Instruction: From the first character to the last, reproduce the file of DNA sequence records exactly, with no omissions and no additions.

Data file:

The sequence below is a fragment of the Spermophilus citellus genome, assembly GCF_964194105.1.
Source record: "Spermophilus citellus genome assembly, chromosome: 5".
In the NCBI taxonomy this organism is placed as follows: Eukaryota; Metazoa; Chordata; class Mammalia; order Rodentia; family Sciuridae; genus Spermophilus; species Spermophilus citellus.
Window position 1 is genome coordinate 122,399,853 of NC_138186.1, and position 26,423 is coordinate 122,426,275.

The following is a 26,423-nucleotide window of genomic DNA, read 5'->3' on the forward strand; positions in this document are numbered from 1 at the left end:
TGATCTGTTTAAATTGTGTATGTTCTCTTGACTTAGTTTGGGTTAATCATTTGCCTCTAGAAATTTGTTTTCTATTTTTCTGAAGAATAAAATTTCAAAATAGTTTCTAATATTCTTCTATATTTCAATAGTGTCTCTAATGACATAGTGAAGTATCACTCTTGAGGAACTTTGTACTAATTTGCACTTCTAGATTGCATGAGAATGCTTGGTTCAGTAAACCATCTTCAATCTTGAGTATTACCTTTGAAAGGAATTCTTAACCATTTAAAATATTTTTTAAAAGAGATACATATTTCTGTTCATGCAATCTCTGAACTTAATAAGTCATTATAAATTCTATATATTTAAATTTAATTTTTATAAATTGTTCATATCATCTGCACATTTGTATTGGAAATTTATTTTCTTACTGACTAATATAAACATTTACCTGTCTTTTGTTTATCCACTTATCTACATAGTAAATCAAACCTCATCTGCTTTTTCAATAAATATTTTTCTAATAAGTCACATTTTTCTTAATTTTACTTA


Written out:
The sequence below is a fragment of the Spermophilus citellus genome, assembly GCF_964194105.1.
Source record: "Spermophilus citellus genome assembly, chromosome: 5".
In the NCBI taxonomy this organism is placed as follows: Eukaryota; Metazoa; Chordata; class Mammalia; order Rodentia; family Sciuridae; genus Spermophilus; species Spermophilus citellus.
Window position 1 is genome coordinate 122,399,853 of NC_138186.1, and position 26,423 is coordinate 122,426,275.

The following is a 26,423-nucleotide window of genomic DNA, read 5'->3' on the forward strand; positions in this document are numbered from 1 at the left end:
TGATCTGTTTAAATTGTGTATGTTCTCTTGACTTAGTTTGGGTTAATCATTTGCCTCTAGAAATTTGTTTTCTATTTTTCTGAAGAATAAAATTTCAAAATAGTTTCTAATATTCTTCTATATTTCAATAGTGTCTCTAATGACATAGTGAAGTATCACTCTTGAGGAACTTTGTACTAATTTGCACTTCTAGATTGCATGAGAATGCTTGGTTCAGTAAACCATCTTCAATCTTGAGTATTACCTTTGAAAGGAATTCTTAACCATTTAAAATATTTTTTAAAAGAGATACATATTTCTGTTCATGCAATCTCTGAACTTAATAAGTCATTATAAATTCTATATATTTAAATTTAATTTTTATAAATTGTTCATATCATCTGCACATTTGTATTGGAAATTTATTTTCTTACTGACTAATATAAACATTTACCTGTCTTTTGTTTATCCACTTATCTACATAGTAAATCAAACCTCATCTGCTTTTTCAATAAATATTTTTCTAATAAGTCACATTTTTCTTAATTTTACTTA